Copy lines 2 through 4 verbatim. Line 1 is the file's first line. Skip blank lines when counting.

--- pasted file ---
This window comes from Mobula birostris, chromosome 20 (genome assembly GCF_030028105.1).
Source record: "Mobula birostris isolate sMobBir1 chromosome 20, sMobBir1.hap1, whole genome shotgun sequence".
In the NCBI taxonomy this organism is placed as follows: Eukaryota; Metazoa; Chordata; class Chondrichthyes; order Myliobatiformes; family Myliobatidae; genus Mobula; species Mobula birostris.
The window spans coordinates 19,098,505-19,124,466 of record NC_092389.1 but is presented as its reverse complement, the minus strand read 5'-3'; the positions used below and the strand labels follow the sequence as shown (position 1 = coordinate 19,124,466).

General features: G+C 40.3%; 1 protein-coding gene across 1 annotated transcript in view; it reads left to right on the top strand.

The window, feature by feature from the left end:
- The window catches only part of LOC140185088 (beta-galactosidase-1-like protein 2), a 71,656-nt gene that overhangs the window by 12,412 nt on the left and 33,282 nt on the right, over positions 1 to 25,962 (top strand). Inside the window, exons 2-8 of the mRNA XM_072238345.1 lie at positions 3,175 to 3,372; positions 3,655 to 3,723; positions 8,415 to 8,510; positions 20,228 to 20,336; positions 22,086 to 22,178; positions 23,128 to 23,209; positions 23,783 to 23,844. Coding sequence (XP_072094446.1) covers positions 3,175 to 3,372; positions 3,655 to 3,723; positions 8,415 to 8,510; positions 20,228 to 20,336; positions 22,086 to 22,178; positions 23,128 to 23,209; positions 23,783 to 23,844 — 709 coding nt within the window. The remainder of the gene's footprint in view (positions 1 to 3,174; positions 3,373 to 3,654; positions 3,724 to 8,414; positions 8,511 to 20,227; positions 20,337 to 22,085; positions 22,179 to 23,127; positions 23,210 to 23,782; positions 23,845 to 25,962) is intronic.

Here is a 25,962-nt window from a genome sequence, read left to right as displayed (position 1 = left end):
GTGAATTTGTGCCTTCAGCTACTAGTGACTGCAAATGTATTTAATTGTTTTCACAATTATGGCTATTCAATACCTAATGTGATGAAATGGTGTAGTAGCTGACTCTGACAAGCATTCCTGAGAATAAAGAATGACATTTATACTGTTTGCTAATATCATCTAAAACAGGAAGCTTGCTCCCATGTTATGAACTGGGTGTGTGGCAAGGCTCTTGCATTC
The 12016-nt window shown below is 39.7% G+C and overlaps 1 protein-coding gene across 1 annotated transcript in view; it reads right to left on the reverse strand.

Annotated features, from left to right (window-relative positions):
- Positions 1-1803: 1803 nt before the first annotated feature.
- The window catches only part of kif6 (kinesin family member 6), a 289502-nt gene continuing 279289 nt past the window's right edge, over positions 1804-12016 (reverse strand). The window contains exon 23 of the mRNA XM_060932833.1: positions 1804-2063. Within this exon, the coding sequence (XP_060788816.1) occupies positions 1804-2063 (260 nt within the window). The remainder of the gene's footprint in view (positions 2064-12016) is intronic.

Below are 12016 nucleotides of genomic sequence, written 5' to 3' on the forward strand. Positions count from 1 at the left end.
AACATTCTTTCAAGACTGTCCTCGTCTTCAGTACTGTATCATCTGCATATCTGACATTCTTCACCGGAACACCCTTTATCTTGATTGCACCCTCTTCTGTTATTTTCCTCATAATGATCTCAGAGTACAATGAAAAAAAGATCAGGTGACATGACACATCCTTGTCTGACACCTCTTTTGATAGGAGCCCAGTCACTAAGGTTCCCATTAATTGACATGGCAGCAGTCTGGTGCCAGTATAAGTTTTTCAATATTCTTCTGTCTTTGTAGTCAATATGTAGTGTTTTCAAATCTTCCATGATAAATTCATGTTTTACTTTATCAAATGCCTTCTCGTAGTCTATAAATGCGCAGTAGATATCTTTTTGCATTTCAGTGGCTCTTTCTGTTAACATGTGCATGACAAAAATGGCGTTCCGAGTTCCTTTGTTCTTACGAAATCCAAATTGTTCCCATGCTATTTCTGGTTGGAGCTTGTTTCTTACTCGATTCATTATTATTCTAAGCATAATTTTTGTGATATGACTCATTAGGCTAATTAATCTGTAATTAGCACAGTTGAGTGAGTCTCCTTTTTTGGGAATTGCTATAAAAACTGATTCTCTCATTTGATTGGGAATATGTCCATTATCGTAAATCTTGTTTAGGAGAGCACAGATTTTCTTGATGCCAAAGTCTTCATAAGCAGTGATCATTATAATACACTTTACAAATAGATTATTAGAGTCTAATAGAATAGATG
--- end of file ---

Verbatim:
Source record: "Mobula birostris isolate sMobBir1 chromosome 20, sMobBir1.hap1, whole genome shotgun sequence".
In the NCBI taxonomy this organism is placed as follows: Eukaryota; Metazoa; Chordata; class Chondrichthyes; order Myliobatiformes; family Myliobatidae; genus Mobula; species Mobula birostris.
The window spans coordinates 19,098,505-19,124,466 of record NC_092389.1 but is presented as its reverse complement, the minus strand read 5'-3'; the positions used below and the strand labels follow the sequence as shown (position 1 = coordinate 19,124,466).